“Oklahoma has a regressive tax system, and the sales tax is a big part of that,”
said Carl Davis, research director for the Institute on Taxation and Economic Policy
in Washington, a nongovernment research group. ITEP did an analysis of Oklahoma’s
tax system showing that an average low-income family spends about 10 percent of its
budget on state and local taxes, compared with about 4 percent for high-income
families. Davis said Oklahoma is one of several conservative states, including
neighboring Kansas, which have been shifting from income taxes toward sales taxes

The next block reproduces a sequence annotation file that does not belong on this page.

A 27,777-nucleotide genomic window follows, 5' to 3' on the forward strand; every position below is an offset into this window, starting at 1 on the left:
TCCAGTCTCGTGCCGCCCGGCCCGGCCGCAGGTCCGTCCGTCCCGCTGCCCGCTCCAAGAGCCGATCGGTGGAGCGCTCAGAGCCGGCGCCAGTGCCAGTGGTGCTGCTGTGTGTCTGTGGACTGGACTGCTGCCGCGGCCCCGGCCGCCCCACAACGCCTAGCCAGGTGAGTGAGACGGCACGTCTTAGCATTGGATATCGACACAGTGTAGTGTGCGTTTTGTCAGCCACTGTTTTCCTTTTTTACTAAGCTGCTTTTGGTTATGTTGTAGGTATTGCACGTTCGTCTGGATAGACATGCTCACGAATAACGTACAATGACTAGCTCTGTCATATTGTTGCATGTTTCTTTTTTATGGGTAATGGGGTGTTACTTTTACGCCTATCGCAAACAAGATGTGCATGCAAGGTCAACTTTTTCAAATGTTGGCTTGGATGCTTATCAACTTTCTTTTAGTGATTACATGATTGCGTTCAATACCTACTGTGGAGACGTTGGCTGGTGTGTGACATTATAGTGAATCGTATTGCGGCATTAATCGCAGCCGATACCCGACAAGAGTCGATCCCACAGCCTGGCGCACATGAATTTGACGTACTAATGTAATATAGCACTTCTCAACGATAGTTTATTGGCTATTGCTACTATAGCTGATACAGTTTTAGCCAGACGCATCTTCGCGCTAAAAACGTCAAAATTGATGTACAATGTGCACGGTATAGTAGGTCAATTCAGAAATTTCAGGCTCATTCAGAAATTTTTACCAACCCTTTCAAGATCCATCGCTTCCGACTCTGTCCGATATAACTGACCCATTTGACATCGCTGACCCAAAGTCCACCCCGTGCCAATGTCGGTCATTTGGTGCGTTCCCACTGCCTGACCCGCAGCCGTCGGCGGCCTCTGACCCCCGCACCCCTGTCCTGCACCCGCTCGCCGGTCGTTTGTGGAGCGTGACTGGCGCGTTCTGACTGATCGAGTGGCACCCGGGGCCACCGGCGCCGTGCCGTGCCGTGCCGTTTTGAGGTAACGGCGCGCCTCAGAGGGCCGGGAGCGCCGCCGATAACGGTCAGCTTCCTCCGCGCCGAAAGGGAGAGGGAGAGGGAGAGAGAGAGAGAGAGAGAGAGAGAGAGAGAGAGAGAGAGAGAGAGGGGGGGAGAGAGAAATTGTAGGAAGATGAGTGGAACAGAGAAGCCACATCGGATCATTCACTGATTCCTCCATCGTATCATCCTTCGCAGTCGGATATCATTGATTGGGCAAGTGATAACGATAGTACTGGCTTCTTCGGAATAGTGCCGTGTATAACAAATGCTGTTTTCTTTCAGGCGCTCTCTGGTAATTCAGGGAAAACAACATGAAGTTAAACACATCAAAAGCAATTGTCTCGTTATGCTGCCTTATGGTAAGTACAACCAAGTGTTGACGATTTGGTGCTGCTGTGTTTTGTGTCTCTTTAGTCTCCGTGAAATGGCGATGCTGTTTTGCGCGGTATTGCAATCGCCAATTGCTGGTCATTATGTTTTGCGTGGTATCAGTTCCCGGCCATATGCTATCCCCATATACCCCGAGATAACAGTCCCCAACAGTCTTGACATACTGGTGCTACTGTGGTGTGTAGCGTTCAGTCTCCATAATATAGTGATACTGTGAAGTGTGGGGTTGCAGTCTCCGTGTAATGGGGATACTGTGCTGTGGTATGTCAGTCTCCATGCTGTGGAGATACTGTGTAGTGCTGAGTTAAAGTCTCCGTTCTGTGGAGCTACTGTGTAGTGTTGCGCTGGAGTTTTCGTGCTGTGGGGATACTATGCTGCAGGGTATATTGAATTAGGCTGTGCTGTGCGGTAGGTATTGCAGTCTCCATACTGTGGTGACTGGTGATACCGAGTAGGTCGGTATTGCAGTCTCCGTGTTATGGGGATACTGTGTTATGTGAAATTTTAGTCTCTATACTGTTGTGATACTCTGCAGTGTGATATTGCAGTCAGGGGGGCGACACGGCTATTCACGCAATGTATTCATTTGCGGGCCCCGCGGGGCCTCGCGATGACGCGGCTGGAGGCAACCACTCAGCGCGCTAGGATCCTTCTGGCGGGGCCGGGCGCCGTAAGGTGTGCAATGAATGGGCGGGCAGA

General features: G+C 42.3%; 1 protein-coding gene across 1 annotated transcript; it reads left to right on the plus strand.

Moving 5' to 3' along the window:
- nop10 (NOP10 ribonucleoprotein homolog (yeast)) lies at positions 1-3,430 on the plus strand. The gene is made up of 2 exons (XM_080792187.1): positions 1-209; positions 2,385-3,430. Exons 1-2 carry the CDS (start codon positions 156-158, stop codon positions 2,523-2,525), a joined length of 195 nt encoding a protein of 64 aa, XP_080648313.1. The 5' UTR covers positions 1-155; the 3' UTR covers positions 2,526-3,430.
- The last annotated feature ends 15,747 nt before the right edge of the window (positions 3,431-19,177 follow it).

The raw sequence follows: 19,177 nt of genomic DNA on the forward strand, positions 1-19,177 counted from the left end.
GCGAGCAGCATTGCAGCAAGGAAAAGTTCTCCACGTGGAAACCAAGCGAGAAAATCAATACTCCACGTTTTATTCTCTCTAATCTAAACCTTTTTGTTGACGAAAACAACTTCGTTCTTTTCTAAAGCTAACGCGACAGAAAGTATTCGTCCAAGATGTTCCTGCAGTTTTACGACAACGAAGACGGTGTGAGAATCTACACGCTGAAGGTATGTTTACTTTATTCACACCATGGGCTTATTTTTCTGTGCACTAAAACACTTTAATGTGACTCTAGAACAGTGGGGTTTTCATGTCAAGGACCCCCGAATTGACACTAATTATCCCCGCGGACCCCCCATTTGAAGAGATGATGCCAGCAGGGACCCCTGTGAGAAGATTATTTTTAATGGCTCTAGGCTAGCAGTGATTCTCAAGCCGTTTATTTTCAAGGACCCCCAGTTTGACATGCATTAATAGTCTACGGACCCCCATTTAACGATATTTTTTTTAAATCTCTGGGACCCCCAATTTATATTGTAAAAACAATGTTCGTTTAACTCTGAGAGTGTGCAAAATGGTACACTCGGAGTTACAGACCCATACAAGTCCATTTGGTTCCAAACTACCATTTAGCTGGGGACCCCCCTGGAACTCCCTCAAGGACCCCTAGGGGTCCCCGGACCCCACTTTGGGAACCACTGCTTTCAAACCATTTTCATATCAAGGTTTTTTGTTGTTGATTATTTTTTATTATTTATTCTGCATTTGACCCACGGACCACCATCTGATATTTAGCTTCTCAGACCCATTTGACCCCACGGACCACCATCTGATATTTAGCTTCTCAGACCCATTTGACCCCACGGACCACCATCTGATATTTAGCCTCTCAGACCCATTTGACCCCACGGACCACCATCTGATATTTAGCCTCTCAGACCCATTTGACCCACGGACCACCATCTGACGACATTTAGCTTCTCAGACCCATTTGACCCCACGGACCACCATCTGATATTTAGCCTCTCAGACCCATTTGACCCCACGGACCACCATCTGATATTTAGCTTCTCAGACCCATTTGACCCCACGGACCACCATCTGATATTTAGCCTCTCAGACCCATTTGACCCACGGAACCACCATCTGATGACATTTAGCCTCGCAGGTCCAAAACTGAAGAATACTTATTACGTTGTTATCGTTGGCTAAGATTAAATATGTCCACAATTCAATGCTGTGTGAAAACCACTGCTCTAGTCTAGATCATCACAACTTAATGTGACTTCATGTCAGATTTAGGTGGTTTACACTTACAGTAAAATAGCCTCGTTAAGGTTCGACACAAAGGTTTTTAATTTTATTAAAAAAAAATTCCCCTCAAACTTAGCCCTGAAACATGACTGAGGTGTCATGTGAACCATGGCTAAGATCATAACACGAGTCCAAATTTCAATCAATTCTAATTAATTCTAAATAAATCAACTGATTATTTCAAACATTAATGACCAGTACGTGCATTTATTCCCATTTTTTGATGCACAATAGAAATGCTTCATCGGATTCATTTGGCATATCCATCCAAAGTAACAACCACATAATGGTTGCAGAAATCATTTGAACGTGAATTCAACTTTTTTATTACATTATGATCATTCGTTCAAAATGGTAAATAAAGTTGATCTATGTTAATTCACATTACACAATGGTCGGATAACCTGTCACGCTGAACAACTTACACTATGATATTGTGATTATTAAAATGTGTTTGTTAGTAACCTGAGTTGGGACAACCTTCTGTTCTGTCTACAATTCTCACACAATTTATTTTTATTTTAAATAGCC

to finance core state services such as education, transportation, health and
public safety.

“It’s a trend that’s been going on for a number of years, mainly on the theory that
relying more on consumption taxes is better for state economies.
Whether that’s actually true or not is highly doubtful,” Davis said.

“What we do know [is that] when you move more toward consumption taxes…
it does increase the unfairness of state tax codes.”

Oklahoma’s top personal income tax rate has been raised and lowered many times
since the Legislature created the tax 100 years ago. The highest it ever got was
17 percent for some taxpayers from 1979 through 1988, according to
Oklahoma Tax Commission records.

Over the past decade, the Legislature has voted four times to reduce the top rate,
from 6.65 percent in 2005 to 5.0 percent today. Some of the reductions were